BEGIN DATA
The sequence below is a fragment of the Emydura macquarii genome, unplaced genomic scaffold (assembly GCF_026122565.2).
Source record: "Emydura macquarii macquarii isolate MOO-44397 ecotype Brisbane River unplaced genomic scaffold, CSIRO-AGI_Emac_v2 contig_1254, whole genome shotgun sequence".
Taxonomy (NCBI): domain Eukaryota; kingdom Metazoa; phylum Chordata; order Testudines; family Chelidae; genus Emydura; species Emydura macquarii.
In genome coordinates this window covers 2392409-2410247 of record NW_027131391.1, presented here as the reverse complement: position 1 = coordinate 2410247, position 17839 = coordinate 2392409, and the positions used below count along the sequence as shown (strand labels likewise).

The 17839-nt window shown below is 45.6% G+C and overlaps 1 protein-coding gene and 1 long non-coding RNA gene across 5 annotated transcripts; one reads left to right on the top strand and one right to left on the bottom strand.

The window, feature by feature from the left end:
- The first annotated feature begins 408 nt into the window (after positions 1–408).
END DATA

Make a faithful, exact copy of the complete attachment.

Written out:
The sequence below is a fragment of the Emydura macquarii genome, unplaced genomic scaffold (assembly GCF_026122565.2).
Source record: "Emydura macquarii macquarii isolate MOO-44397 ecotype Brisbane River unplaced genomic scaffold, CSIRO-AGI_Emac_v2 contig_1254, whole genome shotgun sequence".
Taxonomy (NCBI): domain Eukaryota; kingdom Metazoa; phylum Chordata; order Testudines; family Chelidae; genus Emydura; species Emydura macquarii.
In genome coordinates this window covers 2392409-2410247 of record NW_027131391.1, presented here as the reverse complement: position 1 = coordinate 2410247, position 17839 = coordinate 2392409, and the positions used below count along the sequence as shown (strand labels likewise).

The 17839-nt window shown below is 45.6% G+C and overlaps 1 protein-coding gene and 1 long non-coding RNA gene across 5 annotated transcripts; one reads left to right on the top strand and one right to left on the bottom strand.

The window, feature by feature from the left end:
- The first annotated feature begins 408 nt into the window (after positions 1–408).